February was a tough month for U.S. auto sales -- unless you were Fiat Chrysler (NASDAQOTH:FIATY), in which case times are good. Chrysler said that its U.S. sales were up 11% in February, making for its best February since 2007, even while Ford (NYSE:F), General Motors (NYSE:GM), and Toyota all posted declines, as harsh winter weather kept car shoppers home in many parts of the country.
What's Chrysler's secret? Better snow shovels? As Fool contributor John Rosevear explains in this short video, Chrysler's incentives have been among the highest in the business -- but that's only part of the story.
A transcript of the video is below.
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John Rosevear: Hey, Fools, it's John Rosevear. The automaker now known as Fiat Chrysler Automobiles reported this past week that its U.S. sales were up 11% in February, its best February since 2007. That came as most of the other guys -- Ford and GM and Toyota and Honda -- all reported that their sales were down because of the harsh winter weather.
This was the second month in a row where we've seen Chrysler sales up while most of the other guys were down. People have been joking that Chrysler's dealers must have better snow shovels or something, but I think there's a little more to the story here. Chrysler's incentives have been on the high side for quite some time now, and according to the analysts at Edmunds.com, Chrysler's incentives were up 7.4% in February versus January, while Ford and GM were both down. In fact, GM's are down a lot from where they were a year ago, even though they're offering discounts to sell off their outgoing heavy-duty pickups and big SUVs. Edmunds says that only Ford was paying out more in incentives on an average per-vehicle basis last month, but it's likely that Ford's average transaction prices were higher than Chrysler's, too.
So are incentives the secret to Chrysler's recent sales gains? I'm sure they're part of it, and I'm sure that Chrysler's traditional willingness to be a little looser with lending standards is part of it, but also part of it is that many of Chrysler's vehicles are actually pretty solid entries right now.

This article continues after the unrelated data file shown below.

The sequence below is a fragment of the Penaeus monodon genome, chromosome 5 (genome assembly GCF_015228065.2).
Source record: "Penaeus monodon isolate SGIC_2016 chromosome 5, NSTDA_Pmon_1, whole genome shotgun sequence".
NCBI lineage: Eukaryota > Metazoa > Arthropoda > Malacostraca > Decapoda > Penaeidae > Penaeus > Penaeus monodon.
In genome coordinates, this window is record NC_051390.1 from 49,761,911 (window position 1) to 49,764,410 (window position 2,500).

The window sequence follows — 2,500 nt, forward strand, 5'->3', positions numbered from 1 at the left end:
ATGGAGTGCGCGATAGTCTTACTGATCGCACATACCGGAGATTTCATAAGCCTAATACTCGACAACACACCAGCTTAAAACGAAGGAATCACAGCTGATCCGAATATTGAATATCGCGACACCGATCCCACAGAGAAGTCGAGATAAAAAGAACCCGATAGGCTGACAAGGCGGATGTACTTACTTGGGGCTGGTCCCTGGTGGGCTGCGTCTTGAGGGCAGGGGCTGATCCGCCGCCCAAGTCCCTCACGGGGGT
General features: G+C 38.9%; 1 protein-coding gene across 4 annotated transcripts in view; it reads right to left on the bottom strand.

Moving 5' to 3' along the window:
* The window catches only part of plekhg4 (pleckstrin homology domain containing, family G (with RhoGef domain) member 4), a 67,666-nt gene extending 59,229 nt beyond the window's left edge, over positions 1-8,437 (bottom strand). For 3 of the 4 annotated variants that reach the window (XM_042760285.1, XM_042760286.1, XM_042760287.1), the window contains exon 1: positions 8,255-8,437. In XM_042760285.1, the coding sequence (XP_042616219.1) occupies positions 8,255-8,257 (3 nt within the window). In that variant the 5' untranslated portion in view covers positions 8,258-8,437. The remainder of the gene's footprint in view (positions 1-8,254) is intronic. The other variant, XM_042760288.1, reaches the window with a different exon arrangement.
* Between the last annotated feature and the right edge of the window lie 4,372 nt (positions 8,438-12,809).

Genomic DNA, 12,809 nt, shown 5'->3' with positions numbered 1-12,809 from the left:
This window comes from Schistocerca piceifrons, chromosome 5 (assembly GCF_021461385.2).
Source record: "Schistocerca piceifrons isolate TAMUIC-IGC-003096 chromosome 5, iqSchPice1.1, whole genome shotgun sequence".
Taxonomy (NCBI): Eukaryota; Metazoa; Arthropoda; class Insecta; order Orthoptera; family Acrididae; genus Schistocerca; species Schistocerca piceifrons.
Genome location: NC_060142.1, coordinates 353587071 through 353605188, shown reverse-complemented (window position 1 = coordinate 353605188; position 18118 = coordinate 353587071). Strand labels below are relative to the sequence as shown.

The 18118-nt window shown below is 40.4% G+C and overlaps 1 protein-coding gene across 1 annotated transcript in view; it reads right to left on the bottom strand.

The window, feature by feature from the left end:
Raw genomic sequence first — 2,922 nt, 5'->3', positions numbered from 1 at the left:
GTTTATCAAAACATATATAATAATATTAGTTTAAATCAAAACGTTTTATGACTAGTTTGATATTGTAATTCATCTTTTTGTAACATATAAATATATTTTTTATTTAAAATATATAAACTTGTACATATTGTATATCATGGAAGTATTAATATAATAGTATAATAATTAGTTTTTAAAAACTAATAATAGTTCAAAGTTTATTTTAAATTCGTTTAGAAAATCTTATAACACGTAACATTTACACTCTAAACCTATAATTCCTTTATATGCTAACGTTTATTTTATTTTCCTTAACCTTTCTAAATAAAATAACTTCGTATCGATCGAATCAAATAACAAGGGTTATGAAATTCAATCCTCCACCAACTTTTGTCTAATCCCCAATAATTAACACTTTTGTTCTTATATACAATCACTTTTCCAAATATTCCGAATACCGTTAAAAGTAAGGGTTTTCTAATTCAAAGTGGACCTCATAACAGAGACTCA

GM's pickup sales were down and Ford's were up just a tiny bit, but sales of Chrysler's Ram pickup line were up 26% in February. They said it was their best February for pickup sales in eight years. The Ram has gotten some good accolades recently, Consumer Reports likes it, and it's really nice to drive and priced a bit aggressively.
Jeep is also doing big business right now. I don't know if SUVs are easier to sell when there's snow on the ground, but Jeep had its best February sales ever last month, up 47% thanks to the new Cherokee, which they didn't yet have at this time last year. The Grand Cherokee is also doing really well: Sales were up 34% last month. That is an extremely profitable vehicle for Fiat Chrysler, and that bodes well for their first-quarter profits.
But as we saw at Ford, they had a tougher time with their car line. Big rear-wheel drive cars are a tough sell in winter, especially a rough winter, so it's no surprise that sales of the Dodge Charger and Challenger and Chrysler 300 were all down. But sales of the compact Dodge Dart were down 37%. The Dart got off to a promising start when it was first introduced, but it really seems to have fallen off of buyers' radar screens. They sold fewer than 5,000 last month. Ford's Focus also had a lousy month but Ford sold more than three times as many.
Fiat Chrysler has to be getting really concerned about that model. It seems like a fairly nice car but it's just not selling. The midsize Chrysler 200 outsells it more than 2 to 1. Sales of the 200 were up 5% last month, but they're starting to sell that one down. The all-new 2015 model will arrive in the second quarter. So a decent month overall for Fiat Chrysler. Sales were up in a tough market. Thanks for watching, and Fool on.
John Rosevear owns shares of Ford and General Motors. The Motley Fool recommends and owns shares of Ford. It also recommends General Motors. Try any of our Foolish newsletter services free for 30 days. We Fools may not all hold the same opinions, but we all believe that considering a diverse range of insights makes us better investors. The Motley Fool has a disclosure policy.